Kishan Patnaik

Kishan Patnaik breathed his last on September 27 at Bhubaneshwar at the age of 74. His demise comes as a great loss to the democratic movement in the country. He will be remembered for his passionate commitment to value-based politics and for his relentless campaign against the retrogressive policies of economic liberalisation. He favoured a broad-based coalition of socialists, communists and other democrats against imperialist globalisation and worked hard to retrieve the socialist stream from the morass of political opportunism. His whole political life would be remembered as a message of protest against today’s political culture of corruption, criminalisation and communalisation.

Elected to the Lok Sabha from the Sambalpur constituency of Orissa in 1962, Kishan Patnaik never subordinated movemental politics to electoral calculations and remained involved in a whole range of popular movements till the last. He was among the last of the radical Gandhians of his generation who would never compromise on principles. Kishan Patnaik’s celebrated book in Hindi published on the eve of the new millennium was titled ‘Vikalpheen nahin hai duniya’ (the world is not without an alternative), which sums up his vision and strategies in sharp contrast to the TINA (There is no alternative) factor, a mantra chanted ad nauseam by the votaries of liberalisation, globalisation and privatization.

The tumultuous 1990s transformed the Indian socialist movement beyond recognition with socialists like George Fernandez joining NDA, debunking entire ideological baggage of yesteryears, the criminal-mafia appropriation of social justice under Laloo’s regime in Bihar and most recently the ‘corporate socialism’ of Mulayam Singh in U.P. Against this backdrop, the founding of Samajwadi Jan Parishad in 1994 with Kishanji as its founder President was a significant step towards an alternative brand of socialist politics.

Kishan Patnaik was not only a socialist thinker in his own right, but also probably the most creative of the Gandhians who would expand, enrich and apply the Gandhi-Lohia-J.P. thought to the newer realities of the times. Irreconcilable theoretical differences with Marxism would still not stop him from praising Fidel Castro in following words, “Marxism is an inherent energy which has always heated the hearts of the deprived communities. The heat generated in South American countries is due to Fidel Castro…. Castro is an island of uncompromising resistance among the surrendering nations…” (Samayik Varta, Dec ’03-Jan ’04). Kishan Patnaik adhered to the Gandhian critique of modern civilization and the idea of progress. Most of the developments in late capitalism seemed to him a confirmation of his beliefs.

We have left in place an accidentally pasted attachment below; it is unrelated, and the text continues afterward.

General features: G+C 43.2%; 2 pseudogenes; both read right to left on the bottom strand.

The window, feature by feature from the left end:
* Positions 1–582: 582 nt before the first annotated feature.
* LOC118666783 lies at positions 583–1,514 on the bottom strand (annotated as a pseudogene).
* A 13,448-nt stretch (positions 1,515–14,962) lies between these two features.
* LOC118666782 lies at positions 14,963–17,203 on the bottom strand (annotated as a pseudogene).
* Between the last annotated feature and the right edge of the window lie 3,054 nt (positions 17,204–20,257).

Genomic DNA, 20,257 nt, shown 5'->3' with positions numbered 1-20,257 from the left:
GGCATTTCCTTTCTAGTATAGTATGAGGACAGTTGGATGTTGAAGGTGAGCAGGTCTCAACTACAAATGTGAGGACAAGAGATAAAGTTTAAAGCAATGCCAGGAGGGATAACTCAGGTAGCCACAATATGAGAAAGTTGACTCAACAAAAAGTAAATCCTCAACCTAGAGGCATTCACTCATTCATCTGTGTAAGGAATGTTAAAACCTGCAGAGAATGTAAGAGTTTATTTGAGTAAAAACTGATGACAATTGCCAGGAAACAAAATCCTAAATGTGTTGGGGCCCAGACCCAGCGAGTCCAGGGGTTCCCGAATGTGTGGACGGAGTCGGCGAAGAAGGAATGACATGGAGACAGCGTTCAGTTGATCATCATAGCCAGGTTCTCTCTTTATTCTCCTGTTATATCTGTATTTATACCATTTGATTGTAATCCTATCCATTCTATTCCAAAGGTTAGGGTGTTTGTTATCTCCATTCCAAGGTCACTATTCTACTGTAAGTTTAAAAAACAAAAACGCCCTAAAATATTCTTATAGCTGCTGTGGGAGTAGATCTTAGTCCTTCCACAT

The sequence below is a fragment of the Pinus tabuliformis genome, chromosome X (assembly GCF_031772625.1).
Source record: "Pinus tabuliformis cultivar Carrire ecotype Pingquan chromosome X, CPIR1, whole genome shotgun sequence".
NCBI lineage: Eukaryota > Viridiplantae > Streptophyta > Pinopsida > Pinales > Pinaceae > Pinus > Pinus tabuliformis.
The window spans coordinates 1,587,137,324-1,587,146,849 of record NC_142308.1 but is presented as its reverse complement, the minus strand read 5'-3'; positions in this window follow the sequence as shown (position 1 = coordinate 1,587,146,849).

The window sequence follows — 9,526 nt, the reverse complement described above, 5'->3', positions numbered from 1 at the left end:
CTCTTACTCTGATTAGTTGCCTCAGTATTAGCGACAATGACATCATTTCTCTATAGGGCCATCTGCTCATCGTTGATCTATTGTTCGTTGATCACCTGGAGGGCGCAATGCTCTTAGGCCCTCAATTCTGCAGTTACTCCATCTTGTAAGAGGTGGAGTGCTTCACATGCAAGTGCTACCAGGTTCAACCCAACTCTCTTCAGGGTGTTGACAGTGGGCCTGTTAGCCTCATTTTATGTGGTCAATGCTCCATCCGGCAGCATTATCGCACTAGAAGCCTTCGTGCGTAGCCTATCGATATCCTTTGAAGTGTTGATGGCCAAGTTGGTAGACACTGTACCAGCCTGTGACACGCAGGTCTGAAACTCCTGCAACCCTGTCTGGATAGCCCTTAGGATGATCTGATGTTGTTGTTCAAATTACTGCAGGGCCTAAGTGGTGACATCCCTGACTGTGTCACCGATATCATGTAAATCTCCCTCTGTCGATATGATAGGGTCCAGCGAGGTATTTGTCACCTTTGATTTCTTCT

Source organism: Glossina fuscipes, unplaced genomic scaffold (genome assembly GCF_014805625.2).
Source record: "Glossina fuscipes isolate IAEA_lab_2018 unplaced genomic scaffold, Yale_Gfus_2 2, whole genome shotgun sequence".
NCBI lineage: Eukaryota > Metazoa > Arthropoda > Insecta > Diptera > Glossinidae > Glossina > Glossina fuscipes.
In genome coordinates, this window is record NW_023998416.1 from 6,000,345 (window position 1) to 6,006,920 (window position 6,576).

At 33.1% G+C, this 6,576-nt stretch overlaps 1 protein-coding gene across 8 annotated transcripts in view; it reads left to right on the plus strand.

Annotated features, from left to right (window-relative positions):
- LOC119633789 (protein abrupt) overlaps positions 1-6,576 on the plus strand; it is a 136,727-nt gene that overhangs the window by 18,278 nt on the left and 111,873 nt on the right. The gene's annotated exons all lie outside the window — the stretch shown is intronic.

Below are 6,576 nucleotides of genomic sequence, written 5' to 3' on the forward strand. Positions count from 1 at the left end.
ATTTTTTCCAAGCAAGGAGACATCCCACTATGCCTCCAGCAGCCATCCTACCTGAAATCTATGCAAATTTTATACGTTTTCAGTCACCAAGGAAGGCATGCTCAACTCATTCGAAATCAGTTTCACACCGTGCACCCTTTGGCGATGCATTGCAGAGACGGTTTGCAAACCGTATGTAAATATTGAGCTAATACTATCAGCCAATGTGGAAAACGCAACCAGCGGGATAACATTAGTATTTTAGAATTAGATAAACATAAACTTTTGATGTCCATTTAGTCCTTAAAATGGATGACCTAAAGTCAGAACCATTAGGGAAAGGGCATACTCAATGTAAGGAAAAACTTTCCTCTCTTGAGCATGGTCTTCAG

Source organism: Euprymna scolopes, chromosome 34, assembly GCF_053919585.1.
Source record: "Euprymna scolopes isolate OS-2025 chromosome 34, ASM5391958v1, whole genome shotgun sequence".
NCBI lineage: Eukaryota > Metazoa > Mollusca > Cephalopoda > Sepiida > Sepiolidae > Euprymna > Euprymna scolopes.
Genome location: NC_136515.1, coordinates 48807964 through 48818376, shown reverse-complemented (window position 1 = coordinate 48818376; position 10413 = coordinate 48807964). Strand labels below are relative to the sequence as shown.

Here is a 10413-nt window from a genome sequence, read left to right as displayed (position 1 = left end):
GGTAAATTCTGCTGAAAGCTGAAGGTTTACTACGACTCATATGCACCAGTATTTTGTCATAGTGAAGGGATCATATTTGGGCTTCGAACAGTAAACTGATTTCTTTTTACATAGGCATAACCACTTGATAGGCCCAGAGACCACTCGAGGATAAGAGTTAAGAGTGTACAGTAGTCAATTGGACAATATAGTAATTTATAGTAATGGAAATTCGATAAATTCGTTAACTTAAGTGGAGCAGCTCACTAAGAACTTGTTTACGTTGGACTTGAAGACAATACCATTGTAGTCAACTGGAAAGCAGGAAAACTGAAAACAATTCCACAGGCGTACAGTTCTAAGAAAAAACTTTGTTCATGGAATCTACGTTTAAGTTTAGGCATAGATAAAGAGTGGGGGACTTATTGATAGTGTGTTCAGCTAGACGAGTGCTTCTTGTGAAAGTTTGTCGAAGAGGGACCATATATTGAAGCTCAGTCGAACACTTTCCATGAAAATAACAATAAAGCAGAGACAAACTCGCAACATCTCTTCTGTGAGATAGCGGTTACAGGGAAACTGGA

His prolific pen would react to most of the burning issues of practical politics as well as those of theory, from farmers’ suicides to the ‘clash of civilizations’. The June 2004 editorial of ‘Samayik Varta’ (a journal founded and edited by Kishan Patnaik for nearly three decades) was quick in pointing out that the verdict 2004 was clearly against the new economic policies pursued for the last decade and a half and that the new regime had already started betraying it, a point to remember for all those who wish to carry his legacy through the present and future struggles.

As a young member of the third Lok Sabha, Kishan Patnaik was perhaps the first MP from Orissa to have raised the issue of starvation deaths in Kalahandi in Indian Parliament. The powers that be did not have the guts to admit that stark reality and efforts were made to sweep the starvation deaths under the carpet of false claims and statistical lies, much the same way as governments deal with the phenomenon of starvation deaths and farmers’ suicides today. Between 1964 and 2004, India has certainly changed a lot, but defying the gloss and grandeur of globalisation hunger continues to stalk the villages of Kalahandi and Koraput as doggedly as was seen first hand by Kishan Patnaik in his early political years. Patnaik never lost sight of this fundamental plight of rural India, and securing the right to livelihood for the people on the margin therefore always remained central to his politics and to his vision of development.